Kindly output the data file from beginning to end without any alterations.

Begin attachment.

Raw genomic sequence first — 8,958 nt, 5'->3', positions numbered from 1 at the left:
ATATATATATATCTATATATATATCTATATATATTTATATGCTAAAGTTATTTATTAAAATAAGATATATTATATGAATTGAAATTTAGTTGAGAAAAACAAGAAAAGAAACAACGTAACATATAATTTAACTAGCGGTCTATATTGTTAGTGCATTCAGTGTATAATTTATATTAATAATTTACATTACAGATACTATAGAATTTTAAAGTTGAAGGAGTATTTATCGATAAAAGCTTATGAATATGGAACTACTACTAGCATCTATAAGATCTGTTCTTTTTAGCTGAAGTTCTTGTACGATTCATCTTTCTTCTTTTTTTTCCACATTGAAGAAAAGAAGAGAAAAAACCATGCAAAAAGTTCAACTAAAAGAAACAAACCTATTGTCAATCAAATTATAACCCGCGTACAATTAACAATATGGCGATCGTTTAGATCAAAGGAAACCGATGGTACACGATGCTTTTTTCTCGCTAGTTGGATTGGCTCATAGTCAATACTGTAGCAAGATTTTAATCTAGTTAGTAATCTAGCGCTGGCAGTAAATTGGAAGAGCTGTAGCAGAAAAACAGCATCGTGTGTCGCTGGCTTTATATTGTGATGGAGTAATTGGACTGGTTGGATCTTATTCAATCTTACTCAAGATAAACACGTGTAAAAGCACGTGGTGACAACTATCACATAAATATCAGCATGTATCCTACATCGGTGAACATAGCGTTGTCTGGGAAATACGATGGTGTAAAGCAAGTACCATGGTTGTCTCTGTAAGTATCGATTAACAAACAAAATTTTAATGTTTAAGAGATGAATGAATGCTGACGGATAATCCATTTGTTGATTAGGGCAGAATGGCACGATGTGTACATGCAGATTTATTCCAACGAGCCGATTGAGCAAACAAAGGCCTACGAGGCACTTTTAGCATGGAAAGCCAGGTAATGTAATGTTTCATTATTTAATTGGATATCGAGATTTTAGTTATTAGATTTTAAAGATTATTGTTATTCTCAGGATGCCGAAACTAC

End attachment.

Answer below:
Raw genomic sequence first — 8,958 nt, 5'->3', positions numbered from 1 at the left:
ATATATATATATCTATATATATATCTATATATATTTATATGCTAAAGTTATTTATTAAAATAAGATATATTATATGAATTGAAATTTAGTTGAGAAAAACAAGAAAAGAAACAACGTAACATATAATTTAACTAGCGGTCTATATTGTTAGTGCATTCAGTGTATAATTTATATTAATAATTTACATTACAGATACTATAGAATTTTAAAGTTGAAGGAGTATTTATCGATAAAAGCTTATGAATATGGAACTACTACTAGCATCTATAAGATCTGTTCTTTTTAGCTGAAGTTCTTGTACGATTCATCTTTCTTCTTTTTTTTCCACATTGAAGAAAAGAAGAGAAAAAACCATGCAAAAAGTTCAACTAAAAGAAACAAACCTATTGTCAATCAAATTATAACCCGCGTACAATTAACAATATGGCGATCGTTTAGATCAAAGGAAACCGATGGTACACGATGCTTTTTTCTCGCTAGTTGGATTGGCTCATAGTCAATACTGTAGCAAGATTTTAATCTAGTTAGTAATCTAGCGCTGGCAGTAAATTGGAAGAGCTGTAGCAGAAAAACAGCATCGTGTGTCGCTGGCTTTATATTGTGATGGAGTAATTGGACTGGTTGGATCTTATTCAATCTTACTCAAGATAAACACGTGTAAAAGCACGTGGTGACAACTATCACATAAATATCAGCATGTATCCTACATCGGTGAACATAGCGTTGTCTGGGAAATACGATGGTGTAAAGCAAGTACCATGGTTGTCTCTGTAAGTATCGATTAACAAACAAAATTTTAATGTTTAAGAGATGAATGAATGCTGACGGATAATCCATTTGTTGATTAGGGCAGAATGGCACGATGTGTACATGCAGATTTATTCCAACGAGCCGATTGAGCAAACAAAGGCCTACGAGGCACTTTTAGCATGGAAAGCCAGGTAATGTAATGTTTCATTATTTAATTGGATATCGAGATTTTAGTTATTAGATTTTAAAGATTATTGTTATTCTCAGGATGCCGAAACTAC